A Nikosthenic amphora is a type of Attic vase invented in the late 6th century BC by the potter Nikosthenes, aimed specifically for export to Etruria. Inspired by Etruscan Bucchero types, it is the characteristic product of the Nikosthenes-Pamphaios workshop.
Characteristic features are the angular body of the amphora and the broad flat handles. The Etruscan predecessors were black-painted, whereas the Attic vases were decorated in the black-figure style. Nearly all know examples were found in Caere, while the majority of Nikosthenes products in other shapes were discovered in Vulci. This suggests that the type was specifically made for sale in or to Caere, which indicates that Nikosthenes must have been a gifted salesman and that an efficient system of intermediate traders must have existed. Niksothenes created or introduced several vase shapes, but the Nikosthenic amphora is his most famous innovation.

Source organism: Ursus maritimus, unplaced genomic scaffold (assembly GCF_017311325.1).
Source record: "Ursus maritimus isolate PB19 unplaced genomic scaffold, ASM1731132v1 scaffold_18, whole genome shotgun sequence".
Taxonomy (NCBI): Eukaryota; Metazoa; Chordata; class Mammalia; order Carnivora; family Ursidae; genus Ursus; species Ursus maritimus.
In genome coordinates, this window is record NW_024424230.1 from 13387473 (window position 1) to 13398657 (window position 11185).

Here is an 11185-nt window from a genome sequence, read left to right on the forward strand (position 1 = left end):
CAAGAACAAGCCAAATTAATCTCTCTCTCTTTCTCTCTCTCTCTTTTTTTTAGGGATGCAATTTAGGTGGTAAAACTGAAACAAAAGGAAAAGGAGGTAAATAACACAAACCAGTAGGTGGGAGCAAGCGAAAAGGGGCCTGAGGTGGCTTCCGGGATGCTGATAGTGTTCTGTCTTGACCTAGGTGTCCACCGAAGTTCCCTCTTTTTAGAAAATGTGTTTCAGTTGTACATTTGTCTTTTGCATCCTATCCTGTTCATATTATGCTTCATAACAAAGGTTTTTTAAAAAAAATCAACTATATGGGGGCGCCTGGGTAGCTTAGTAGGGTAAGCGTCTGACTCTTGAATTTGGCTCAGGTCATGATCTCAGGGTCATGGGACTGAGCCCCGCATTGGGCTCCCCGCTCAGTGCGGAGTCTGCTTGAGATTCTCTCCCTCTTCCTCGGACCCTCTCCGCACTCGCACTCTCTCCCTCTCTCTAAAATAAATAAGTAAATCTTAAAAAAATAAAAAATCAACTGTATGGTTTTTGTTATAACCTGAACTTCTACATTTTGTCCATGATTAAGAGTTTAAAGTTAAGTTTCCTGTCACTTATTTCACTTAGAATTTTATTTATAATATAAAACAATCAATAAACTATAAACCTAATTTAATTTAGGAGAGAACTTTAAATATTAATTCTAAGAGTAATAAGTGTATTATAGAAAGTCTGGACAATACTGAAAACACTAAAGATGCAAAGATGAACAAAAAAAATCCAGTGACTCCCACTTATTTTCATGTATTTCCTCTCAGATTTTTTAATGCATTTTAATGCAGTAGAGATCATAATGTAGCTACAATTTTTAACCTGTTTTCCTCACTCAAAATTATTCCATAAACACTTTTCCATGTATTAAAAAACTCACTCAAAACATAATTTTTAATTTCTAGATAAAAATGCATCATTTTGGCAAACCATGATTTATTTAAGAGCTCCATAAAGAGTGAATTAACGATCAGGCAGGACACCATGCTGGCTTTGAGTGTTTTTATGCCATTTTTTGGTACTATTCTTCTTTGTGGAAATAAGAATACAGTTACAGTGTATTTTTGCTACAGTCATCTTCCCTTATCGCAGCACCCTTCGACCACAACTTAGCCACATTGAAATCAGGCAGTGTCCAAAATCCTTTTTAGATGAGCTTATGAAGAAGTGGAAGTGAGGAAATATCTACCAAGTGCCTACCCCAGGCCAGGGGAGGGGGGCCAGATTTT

The clay of the Nikosthenic amphorae is bright orange-red, and thus provides a perfect base for black-figure vase painting. Their decoration follows quite varied patterns. Sometimes, they are subdivided in two or three separate friezes, mostly of plant and animal motifs. In other cases, images cover the whole vase body.
Apparently most, perhaps even all, Nikosthenic amphorae were painted by N Painter, which has been suggested to be identical with Nikosthenes. Production began around 530 to 520 BC and continued under Nikosthenes' successor Pamphaios – at that stage in the red-figure style – to cease between 500 and 490 BC.
Media related to Nikosthenic amphoras at Wikimedia Commons